Most of Canada’s livestock sectors have developed, or are developing, on-farm animal care assessment programs. They include proAction for dairy farmers; Raised by a Canadian Farmer Animal Care Program for chicken farmers; Canadian Pork Excellence; Egg Quality Assurance; and Verified Beef Production Plus; to name a few. These programs also cover biosecurity, food safety, environmental sustainability, and more. Auditing and assessments provide verification that a farm is following best practices, with the goal of finding problems quickly, and continually improving. Depending on the program, failure to follow audit requirements can result in fines, closure to market access, and potentially losing the legal right to produce a product altogether.
Are controls in place to deal with farm animal abuse?
Absolutely! Animal neglect and abuse of any kind is a crime, and is not tolerated. Farmers and ranchers are responsible for caring for their animals properly and humanely, and must follow all laws and regulations, including the federal Criminal
Code, and provincial animal welfare legislation. Most farmers and ranchers do a great job caring for animals, but bad situations sometimes do happen — and they upset other farmers as much as everyone else. That’s why farm organizations in some provinces have developed their own peer services to help improve farm animal care. Ontario farmers created the first council over 30 years ago dedicated to farm animal welfare in Canada, and similar organizations now exist nationally, in other provinces, and in the United States. All farmers, veterinarians, and others who work in the field, are encouraged to call for help if they need it, or immediately report any welfare problems that they observe.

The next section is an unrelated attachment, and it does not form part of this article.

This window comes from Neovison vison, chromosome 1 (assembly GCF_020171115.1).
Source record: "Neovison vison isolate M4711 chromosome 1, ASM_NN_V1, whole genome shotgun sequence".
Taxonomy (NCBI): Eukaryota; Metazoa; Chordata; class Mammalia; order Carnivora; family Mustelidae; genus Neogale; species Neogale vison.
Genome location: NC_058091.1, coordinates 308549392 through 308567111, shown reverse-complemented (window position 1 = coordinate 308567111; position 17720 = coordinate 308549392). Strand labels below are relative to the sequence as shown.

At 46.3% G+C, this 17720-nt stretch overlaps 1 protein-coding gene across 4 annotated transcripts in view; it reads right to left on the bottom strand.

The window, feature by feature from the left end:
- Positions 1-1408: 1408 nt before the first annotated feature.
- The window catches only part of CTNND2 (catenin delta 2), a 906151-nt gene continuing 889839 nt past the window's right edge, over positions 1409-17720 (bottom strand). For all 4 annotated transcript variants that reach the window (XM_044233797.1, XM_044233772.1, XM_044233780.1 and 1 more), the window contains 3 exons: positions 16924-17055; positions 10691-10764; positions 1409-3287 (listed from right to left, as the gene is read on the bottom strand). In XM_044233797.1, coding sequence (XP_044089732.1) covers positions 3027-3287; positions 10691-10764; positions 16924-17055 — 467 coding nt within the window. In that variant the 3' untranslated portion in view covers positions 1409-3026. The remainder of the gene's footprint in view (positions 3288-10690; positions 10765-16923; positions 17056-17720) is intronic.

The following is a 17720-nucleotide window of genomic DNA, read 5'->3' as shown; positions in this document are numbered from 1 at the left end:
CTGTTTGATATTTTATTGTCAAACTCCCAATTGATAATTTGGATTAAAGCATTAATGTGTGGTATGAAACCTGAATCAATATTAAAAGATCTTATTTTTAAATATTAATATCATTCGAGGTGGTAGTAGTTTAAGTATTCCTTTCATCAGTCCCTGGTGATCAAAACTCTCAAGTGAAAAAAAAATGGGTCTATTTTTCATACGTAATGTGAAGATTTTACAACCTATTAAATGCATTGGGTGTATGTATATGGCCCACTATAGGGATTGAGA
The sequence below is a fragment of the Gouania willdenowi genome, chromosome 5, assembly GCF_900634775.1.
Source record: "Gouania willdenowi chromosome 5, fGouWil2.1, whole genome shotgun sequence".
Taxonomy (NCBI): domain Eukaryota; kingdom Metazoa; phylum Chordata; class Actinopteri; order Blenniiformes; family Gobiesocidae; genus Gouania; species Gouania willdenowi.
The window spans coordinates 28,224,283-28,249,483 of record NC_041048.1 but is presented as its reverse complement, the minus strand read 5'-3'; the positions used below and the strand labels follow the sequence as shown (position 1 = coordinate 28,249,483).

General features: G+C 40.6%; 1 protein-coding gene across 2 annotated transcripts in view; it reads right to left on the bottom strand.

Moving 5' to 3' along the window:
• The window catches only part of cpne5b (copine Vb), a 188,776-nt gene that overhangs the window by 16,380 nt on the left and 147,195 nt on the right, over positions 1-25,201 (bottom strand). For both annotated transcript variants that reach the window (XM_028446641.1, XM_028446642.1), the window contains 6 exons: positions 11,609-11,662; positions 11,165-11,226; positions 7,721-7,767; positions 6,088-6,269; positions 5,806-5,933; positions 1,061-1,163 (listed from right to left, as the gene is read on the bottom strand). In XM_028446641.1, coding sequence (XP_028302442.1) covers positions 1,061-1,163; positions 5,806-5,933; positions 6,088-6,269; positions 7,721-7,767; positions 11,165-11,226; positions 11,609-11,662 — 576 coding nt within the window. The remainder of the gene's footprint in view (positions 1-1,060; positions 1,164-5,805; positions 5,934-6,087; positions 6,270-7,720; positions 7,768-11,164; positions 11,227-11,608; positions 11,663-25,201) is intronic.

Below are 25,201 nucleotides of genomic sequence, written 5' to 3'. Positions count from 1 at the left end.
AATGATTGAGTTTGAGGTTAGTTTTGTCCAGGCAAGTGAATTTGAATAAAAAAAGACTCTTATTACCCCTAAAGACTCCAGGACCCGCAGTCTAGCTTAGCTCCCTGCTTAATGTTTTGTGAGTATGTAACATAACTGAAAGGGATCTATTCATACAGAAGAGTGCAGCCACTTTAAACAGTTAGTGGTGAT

Finding better ways to raise livestock
Research to find better ways to raise livestock and poultry is constant. An example of a problem in need of a better solution is the situation of male chicks in the egg laying sector. The females grow up to lay eggs, but males can’t. They’re not bred for meat production either, as they don’t gain weight as quickly, and produce tougher meat. Since there is no practical role for them on the farm, male chicks are euthanized immediately after hatching, according to standards detailed in the poultry codes of practice. Now, however, Canadian hatcheries have access to egg-sexing technology — technology that can identify the gender of a chicken in individual eggs just days after being laid. This eliminates the need to incubate and hatch eggs that will not produce female chicks, and subsequently, the need to euthanize male chicks.